Creating OSVs Using Racing Technology for Improved Operations
The demands on the offshore wind supply chain are mounting as more wind farms are being built that are both larger and further offshore. Designers are looking to make the vessels both more versatile as well as better suited to meet market challenges.
The latest developments for the sector seek to tap the technologies created in the racing sector to improve the next generation of support vessels. Chartwell Marine, which is designing next-generation vessels for the offshore wind support sector, is partnering with marine design & engineering consultancy, BAR Technologies which is working to leverage its winning designs for racing into the commercial sector.
Together the two firms working off proven platforms such as Chartwell’s catamarans are working to achieve improved operationality and incremental improvements to energy efficiency and related emissions performance in the offshore vessels.
The first design produced by the companies was recently launched and will now undergo sea trials before its handover. The Seacat Sceptre, adapted from the Chartwell 24 design, is being built at the Diverse Marine yard in Cowes, Isle of Wight, for OESV operator, Seacat Services. It is the first of two vessels, which will be approximately 79 feet long, powered by Kongsberg water jets, and have a capacity for 26 passengers.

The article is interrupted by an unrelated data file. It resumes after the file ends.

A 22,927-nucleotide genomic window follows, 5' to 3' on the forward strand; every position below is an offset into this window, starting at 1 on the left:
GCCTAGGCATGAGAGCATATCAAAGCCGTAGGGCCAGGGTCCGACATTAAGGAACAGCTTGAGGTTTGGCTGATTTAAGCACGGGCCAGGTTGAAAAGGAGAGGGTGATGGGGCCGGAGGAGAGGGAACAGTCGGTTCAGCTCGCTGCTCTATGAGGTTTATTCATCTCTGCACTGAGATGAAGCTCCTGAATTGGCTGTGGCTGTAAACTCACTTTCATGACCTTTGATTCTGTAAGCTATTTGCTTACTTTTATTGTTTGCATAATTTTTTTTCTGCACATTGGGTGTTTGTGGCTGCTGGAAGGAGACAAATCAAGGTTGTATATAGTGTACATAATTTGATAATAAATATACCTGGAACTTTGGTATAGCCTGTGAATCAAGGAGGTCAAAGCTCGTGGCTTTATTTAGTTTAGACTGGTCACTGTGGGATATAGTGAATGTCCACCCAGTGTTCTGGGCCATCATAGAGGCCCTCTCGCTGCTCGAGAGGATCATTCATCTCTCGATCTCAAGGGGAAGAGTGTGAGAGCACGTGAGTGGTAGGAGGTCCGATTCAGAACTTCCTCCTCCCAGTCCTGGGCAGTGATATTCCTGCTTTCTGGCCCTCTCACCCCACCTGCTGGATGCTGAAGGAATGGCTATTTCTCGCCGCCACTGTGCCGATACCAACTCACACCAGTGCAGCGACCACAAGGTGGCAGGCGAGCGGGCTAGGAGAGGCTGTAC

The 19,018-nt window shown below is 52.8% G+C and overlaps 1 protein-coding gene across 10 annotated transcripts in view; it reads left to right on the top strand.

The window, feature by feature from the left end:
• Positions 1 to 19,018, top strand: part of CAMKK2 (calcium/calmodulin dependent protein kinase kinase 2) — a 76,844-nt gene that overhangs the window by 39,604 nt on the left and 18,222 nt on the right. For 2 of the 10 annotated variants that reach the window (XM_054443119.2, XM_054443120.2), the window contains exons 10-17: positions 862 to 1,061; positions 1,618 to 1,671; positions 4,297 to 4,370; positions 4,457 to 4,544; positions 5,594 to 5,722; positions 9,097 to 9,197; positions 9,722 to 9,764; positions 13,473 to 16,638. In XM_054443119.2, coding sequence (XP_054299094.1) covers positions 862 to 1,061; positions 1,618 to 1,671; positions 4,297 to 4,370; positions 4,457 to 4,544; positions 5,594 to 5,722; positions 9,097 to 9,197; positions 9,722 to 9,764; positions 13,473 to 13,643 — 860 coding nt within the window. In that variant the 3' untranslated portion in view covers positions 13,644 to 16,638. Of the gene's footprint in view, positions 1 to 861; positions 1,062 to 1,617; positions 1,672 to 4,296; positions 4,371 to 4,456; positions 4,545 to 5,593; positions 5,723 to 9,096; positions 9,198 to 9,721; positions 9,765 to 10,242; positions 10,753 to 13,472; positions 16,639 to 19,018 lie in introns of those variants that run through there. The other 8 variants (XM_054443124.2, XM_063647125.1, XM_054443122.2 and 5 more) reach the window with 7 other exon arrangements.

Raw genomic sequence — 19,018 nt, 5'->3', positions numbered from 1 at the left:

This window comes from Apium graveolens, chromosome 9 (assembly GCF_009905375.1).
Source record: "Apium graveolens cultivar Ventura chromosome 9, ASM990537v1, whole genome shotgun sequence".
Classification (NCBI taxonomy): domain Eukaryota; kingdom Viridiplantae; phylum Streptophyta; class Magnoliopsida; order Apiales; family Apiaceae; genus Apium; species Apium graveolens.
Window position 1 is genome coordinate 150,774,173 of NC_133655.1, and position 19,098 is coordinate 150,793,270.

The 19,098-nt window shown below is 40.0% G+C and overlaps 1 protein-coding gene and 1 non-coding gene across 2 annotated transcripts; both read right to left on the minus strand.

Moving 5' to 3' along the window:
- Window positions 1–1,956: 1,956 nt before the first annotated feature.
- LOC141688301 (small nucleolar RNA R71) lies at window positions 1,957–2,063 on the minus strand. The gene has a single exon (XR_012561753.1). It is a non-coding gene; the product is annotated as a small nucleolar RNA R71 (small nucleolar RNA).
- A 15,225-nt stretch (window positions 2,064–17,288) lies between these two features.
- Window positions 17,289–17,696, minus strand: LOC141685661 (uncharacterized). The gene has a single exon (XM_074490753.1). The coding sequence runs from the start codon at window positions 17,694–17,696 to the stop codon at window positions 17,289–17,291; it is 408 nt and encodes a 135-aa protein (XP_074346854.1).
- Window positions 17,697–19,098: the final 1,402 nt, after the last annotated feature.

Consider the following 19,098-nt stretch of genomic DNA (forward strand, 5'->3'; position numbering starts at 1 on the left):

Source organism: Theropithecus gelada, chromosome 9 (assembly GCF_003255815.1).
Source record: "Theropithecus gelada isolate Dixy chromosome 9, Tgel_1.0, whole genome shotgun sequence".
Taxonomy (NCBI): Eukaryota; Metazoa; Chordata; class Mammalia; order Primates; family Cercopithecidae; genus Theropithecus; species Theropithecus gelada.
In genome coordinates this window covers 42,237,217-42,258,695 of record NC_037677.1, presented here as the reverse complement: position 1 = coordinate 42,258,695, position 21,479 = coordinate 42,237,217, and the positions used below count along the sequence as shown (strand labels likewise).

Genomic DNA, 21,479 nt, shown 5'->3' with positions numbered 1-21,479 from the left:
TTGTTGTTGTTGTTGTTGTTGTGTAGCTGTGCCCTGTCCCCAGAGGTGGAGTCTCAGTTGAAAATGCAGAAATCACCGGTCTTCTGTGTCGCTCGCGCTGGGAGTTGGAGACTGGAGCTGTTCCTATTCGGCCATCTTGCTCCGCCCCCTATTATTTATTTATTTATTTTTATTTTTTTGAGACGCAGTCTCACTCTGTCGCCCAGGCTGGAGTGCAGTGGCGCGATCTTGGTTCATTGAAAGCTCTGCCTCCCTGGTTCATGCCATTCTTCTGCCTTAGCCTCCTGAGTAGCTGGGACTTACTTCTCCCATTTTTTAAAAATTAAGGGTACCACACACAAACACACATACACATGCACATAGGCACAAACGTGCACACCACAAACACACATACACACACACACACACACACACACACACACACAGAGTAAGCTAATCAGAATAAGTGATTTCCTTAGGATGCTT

BAR highlights that hydrofoils, re-popularized and matured as a technology in high-end yacht racing, lifting the hull in the water to reduce frictional resistance, thereby improving energy efficiency and stability. BAR developed the Foil Optimization and Stability System (FOSS) that combines their America’s Cup heritage and expertise with Chartwell’s high-speed vessel design to resolve the mounting emissions and energy efficiency challenges facing the offshore energy support sector.
They report that FOSS reduces hull resistance by positioning the lifting foil near the transom and controlling the running trim to ensure the hull is operating at its most efficient trims across the speed range. As well as contributing a 30 percent improvement in energy efficiency through wake reduction, FOSS improves seakeeping and handling through general motion damping, active roll and trim response, and improved maneuverability and stability in varying sea conditions.
BAR Technologies says that the enhanced performance, comfort, and the vessel’s operating window, which minimizes motion for the crew and engineers onboard, will help to ensure that the new vessels can reach the wind turbines quickly, throughout the year, and with minimal fatigue.
The Seacat Sceptre is the first in a series of collaborative designs developed by Chartwell and BAR Tech. The vessel is completed trials and is expected to begin service in the summer of 2022 followed by its sister ship a year later.